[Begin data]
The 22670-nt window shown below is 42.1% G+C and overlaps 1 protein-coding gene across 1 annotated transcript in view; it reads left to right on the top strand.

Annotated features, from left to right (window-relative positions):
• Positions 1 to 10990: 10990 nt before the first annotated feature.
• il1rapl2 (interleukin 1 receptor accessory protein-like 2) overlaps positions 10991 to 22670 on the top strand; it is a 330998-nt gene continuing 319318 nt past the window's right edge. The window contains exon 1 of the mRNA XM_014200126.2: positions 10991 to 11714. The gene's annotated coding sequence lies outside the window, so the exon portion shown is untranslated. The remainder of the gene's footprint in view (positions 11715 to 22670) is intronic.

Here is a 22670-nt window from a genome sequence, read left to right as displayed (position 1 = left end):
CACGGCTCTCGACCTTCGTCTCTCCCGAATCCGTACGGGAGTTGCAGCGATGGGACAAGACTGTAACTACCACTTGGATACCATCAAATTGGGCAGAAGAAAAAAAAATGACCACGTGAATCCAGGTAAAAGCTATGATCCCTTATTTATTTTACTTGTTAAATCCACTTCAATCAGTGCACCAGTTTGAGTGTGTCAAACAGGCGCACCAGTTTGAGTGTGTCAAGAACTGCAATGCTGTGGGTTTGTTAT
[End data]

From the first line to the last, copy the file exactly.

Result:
The 22670-nt window shown below is 42.1% G+C and overlaps 1 protein-coding gene across 1 annotated transcript in view; it reads left to right on the top strand.

Annotated features, from left to right (window-relative positions):
• Positions 1 to 10990: 10990 nt before the first annotated feature.
• il1rapl2 (interleukin 1 receptor accessory protein-like 2) overlaps positions 10991 to 22670 on the top strand; it is a 330998-nt gene continuing 319318 nt past the window's right edge. The window contains exon 1 of the mRNA XM_014200126.2: positions 10991 to 11714. The gene's annotated coding sequence lies outside the window, so the exon portion shown is untranslated. The remainder of the gene's footprint in view (positions 11715 to 22670) is intronic.

Here is a 22670-nt window from a genome sequence, read left to right as displayed (position 1 = left end):
CACGGCTCTCGACCTTCGTCTCTCCCGAATCCGTACGGGAGTTGCAGCGATGGGACAAGACTGTAACTACCACTTGGATACCATCAAATTGGGCAGAAGAAAAAAAAATGACCACGTGAATCCAGGTAAAAGCTATGATCCCTTATTTATTTTACTTGTTAAATCCACTTCAATCAGTGCACCAGTTTGAGTGTGTCAAACAGGCGCACCAGTTTGAGTGTGTCAAGAACTGCAATGCTGTGGGTTTGTTAT